A Kinder, Gentler Wrecking Ball
from Wildlife Promise
“Basically, when we deconstruct, we don’t get out the wrecking ball, we take the building apart.” That’s how Robert Keller, associate vice president for facility planning and operations at Miami University, describes the university’s building deconstruction program. “We’ve been taking more steps each year for the past 10 years in our building recycling initiatives.” Brick by brick, colleges and universities like this one are taking down old buildings and recycling the materials for use on other parts of their campus and beyond.
The first project Miami attempted involved renovating a lab in the 90s, during which the old ductwork and other construction materials were removed and sent away for processing rather than to the landfill. The first complete building deconstruction, which took place about five years ago, involved taking down a WWII vintage housing complex that had been built originally as temporary apartments. “It was probably not done as thoroughly as more recent projects, but it was the first testing of the waters.”
An even more thorough deconstruction initiative took place just three years ago when Miami dismantled Reid Hall, one of the residence buildings for the School of Business. Everything that could possibly be salvaged, including steel, doors, concrete, brick, roofing, and hardware was recovered and sold, recycled, or stored for later use.
“The project architect did some calculations and by weight, estimated that we recycled between 85% and 90% of the building,” explains Keller. That’s an impressive ratio, especially since, of the estimated 65+ million tons of non-residential demolition debris generated every year in the US (between 155 lb/ft2 and 158 lb/ft2), which makes up 39 percent of the construction and demolition debris waste stream, the recycling average is between 20 and 30 percent.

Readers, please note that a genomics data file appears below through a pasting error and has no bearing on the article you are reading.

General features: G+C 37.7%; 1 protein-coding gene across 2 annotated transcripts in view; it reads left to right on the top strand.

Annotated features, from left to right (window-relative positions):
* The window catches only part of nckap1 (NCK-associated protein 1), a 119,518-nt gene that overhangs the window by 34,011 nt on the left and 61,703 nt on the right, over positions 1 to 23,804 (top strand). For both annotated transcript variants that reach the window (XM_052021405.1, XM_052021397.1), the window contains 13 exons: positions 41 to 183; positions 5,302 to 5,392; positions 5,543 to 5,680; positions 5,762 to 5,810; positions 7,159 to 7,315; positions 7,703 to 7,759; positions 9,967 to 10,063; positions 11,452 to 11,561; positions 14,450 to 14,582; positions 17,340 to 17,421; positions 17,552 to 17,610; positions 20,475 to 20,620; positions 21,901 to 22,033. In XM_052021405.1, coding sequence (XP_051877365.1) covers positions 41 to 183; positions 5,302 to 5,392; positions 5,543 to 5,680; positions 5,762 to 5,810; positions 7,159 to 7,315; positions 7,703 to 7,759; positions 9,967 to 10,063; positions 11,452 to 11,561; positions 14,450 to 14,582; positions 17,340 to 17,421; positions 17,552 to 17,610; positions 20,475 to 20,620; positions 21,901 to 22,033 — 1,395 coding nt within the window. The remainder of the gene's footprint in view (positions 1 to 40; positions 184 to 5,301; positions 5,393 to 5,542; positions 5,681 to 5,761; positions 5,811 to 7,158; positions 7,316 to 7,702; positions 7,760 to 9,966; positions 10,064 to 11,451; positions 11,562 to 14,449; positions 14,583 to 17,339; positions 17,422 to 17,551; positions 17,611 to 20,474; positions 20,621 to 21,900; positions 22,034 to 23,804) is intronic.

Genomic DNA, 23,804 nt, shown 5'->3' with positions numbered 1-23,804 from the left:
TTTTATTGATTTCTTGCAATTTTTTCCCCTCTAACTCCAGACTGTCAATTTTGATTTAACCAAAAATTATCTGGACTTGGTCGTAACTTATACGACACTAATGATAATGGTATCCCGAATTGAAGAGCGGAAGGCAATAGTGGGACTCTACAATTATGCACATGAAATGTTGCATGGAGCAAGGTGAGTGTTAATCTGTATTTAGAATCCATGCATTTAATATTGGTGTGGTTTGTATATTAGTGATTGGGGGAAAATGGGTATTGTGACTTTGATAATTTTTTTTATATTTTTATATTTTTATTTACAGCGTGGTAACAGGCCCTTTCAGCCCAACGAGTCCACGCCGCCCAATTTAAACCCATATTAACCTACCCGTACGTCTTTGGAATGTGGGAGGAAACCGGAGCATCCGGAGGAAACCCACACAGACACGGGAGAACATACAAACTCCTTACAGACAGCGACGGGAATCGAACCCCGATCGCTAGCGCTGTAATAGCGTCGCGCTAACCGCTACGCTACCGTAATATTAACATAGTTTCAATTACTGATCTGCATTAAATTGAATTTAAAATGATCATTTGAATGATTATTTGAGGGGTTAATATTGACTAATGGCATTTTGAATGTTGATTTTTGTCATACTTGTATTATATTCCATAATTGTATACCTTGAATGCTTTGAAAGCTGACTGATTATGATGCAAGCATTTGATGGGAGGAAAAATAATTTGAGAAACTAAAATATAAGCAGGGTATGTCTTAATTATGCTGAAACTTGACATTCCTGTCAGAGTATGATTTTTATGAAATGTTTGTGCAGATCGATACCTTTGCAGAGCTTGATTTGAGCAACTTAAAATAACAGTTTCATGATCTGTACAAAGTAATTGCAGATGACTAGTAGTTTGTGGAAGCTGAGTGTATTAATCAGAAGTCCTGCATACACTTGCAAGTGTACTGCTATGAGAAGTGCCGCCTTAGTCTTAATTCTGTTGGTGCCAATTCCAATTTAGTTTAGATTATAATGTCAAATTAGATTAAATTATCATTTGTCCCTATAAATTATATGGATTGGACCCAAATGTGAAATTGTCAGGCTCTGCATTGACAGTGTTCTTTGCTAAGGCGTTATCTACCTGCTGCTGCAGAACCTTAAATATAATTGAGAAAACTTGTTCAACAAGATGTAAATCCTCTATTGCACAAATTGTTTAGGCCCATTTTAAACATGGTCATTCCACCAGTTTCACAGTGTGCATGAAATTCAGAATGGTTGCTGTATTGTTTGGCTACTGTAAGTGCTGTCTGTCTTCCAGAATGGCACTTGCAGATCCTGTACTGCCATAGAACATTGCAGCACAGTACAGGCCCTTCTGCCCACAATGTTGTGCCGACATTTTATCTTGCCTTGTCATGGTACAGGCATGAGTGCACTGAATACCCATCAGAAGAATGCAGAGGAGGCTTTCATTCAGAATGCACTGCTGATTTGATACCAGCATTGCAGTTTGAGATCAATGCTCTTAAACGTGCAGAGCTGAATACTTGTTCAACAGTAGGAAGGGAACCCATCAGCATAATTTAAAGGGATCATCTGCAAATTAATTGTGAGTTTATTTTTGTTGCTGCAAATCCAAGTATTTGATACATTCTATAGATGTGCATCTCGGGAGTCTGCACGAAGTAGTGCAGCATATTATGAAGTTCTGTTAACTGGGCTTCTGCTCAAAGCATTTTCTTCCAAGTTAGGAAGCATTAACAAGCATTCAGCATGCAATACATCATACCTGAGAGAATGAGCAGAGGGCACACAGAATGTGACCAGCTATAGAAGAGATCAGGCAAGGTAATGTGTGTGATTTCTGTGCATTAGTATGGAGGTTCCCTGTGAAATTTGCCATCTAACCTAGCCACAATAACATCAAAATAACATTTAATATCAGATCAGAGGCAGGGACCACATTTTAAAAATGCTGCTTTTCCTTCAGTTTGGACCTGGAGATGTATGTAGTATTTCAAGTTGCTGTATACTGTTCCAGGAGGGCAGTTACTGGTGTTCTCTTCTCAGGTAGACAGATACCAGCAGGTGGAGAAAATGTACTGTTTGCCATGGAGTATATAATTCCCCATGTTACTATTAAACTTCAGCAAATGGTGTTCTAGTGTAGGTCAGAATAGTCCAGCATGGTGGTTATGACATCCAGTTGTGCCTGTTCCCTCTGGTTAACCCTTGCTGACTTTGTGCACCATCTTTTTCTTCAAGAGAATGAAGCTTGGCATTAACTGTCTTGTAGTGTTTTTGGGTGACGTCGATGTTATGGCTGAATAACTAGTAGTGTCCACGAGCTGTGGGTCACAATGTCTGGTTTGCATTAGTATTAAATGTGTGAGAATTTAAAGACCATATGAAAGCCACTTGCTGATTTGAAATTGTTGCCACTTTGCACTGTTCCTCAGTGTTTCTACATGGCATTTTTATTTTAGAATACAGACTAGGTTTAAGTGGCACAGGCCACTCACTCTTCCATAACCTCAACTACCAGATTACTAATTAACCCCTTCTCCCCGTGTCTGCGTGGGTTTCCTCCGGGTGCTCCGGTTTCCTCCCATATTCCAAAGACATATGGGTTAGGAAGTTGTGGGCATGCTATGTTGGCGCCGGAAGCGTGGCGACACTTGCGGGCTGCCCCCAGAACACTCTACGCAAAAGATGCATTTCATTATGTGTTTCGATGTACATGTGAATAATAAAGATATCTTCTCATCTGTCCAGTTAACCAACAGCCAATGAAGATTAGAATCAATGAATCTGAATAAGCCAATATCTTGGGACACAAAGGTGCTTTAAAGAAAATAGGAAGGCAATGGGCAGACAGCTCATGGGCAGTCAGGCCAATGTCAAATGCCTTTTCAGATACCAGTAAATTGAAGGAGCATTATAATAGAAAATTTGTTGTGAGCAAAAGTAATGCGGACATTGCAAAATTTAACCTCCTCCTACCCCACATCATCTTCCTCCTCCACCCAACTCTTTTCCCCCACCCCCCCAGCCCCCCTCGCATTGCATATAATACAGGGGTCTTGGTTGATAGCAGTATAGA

Though much of the construction material was recycled or sold by the contractor (part of the agreement was that the contractor would recoup any profit from the materials), Miami planners did keep some for themselves. For instance, clay roof tiles were stored for future repairs on existing buildings and architectural items such as old doors were kept for use in restoration projects.
And when some of the alumni expressed their dismay at seeing their old residence hall torn down, the institution moved to quell their grief. “We saved some of the brick from the building, and at the next alumni event, it was all snatched up by people looking for a keepsake from their time in Reid Hall,” remembers Keller.
But why didn’t they retrofit Reid Hall to save the embodied energy of the building? According to Keller, the floor to floor heights were too low and it would have been difficult to get modern systems in the structure. The new residence hall is now significantly more energy efficient than the old. That, combined with the energy saved by reusing and recycling construction materials, makes the building’s sacrifice worthwhile. “This is our new standard-we no longer demolish,” Keller says.